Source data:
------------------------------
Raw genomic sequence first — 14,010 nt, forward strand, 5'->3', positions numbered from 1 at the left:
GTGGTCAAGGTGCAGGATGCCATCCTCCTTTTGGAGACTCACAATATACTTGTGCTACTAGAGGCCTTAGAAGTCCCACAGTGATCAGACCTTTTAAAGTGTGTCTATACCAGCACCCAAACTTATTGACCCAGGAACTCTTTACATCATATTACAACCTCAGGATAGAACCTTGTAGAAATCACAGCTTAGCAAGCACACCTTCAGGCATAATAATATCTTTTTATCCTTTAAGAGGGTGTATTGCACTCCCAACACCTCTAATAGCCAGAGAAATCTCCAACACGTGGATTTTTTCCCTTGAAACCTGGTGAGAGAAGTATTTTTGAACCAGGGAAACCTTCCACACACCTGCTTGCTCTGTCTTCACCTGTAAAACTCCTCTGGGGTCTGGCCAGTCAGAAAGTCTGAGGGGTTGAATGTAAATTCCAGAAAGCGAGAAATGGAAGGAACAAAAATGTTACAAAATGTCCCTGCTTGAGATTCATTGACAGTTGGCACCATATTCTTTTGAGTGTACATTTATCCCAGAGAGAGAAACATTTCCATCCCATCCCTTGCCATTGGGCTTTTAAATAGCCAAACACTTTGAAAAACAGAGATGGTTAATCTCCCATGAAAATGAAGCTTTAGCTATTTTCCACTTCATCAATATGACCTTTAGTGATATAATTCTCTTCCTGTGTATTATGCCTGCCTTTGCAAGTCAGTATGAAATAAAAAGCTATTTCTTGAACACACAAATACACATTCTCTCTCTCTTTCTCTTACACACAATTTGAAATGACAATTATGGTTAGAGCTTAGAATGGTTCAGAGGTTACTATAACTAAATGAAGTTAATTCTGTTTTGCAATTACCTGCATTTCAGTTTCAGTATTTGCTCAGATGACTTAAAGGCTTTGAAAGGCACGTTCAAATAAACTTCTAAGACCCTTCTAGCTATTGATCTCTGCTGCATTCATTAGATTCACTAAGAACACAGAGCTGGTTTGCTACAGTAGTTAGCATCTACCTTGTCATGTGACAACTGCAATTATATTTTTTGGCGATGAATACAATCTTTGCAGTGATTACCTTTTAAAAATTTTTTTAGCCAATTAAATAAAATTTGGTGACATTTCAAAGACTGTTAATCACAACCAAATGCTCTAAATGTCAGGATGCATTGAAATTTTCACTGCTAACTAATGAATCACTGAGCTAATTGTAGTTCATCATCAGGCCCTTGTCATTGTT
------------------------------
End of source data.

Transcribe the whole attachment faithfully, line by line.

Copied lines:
Raw genomic sequence first — 14,010 nt, forward strand, 5'->3', positions numbered from 1 at the left:
GTGGTCAAGGTGCAGGATGCCATCCTCCTTTTGGAGACTCACAATATACTTGTGCTACTAGAGGCCTTAGAAGTCCCACAGTGATCAGACCTTTTAAAGTGTGTCTATACCAGCACCCAAACTTATTGACCCAGGAACTCTTTACATCATATTACAACCTCAGGATAGAACCTTGTAGAAATCACAGCTTAGCAAGCACACCTTCAGGCATAATAATATCTTTTTATCCTTTAAGAGGGTGTATTGCACTCCCAACACCTCTAATAGCCAGAGAAATCTCCAACACGTGGATTTTTTCCCTTGAAACCTGGTGAGAGAAGTATTTTTGAACCAGGGAAACCTTCCACACACCTGCTTGCTCTGTCTTCACCTGTAAAACTCCTCTGGGGTCTGGCCAGTCAGAAAGTCTGAGGGGTTGAATGTAAATTCCAGAAAGCGAGAAATGGAAGGAACAAAAATGTTACAAAATGTCCCTGCTTGAGATTCATTGACAGTTGGCACCATATTCTTTTGAGTGTACATTTATCCCAGAGAGAGAAACATTTCCATCCCATCCCTTGCCATTGGGCTTTTAAATAGCCAAACACTTTGAAAAACAGAGATGGTTAATCTCCCATGAAAATGAAGCTTTAGCTATTTTCCACTTCATCAATATGACCTTTAGTGATATAATTCTCTTCCTGTGTATTATGCCTGCCTTTGCAAGTCAGTATGAAATAAAAAGCTATTTCTTGAACACACAAATACACATTCTCTCTCTCTTTCTCTTACACACAATTTGAAATGACAATTATGGTTAGAGCTTAGAATGGTTCAGAGGTTACTATAACTAAATGAAGTTAATTCTGTTTTGCAATTACCTGCATTTCAGTTTCAGTATTTGCTCAGATGACTTAAAGGCTTTGAAAGGCACGTTCAAATAAACTTCTAAGACCCTTCTAGCTATTGATCTCTGCTGCATTCATTAGATTCACTAAGAACACAGAGCTGGTTTGCTACAGTAGTTAGCATCTACCTTGTCATGTGACAACTGCAATTATATTTTTTGGCGATGAATACAATCTTTGCAGTGATTACCTTTTAAAAATTTTTTTAGCCAATTAAATAAAATTTGGTGACATTTCAAAGACTGTTAATCACAACCAAATGCTCTAAATGTCAGGATGCATTGAAATTTTCACTGCTAACTAATGAATCACTGAGCTAATTGTAGTTCATCATCAGGCCCTTGTCATTGTT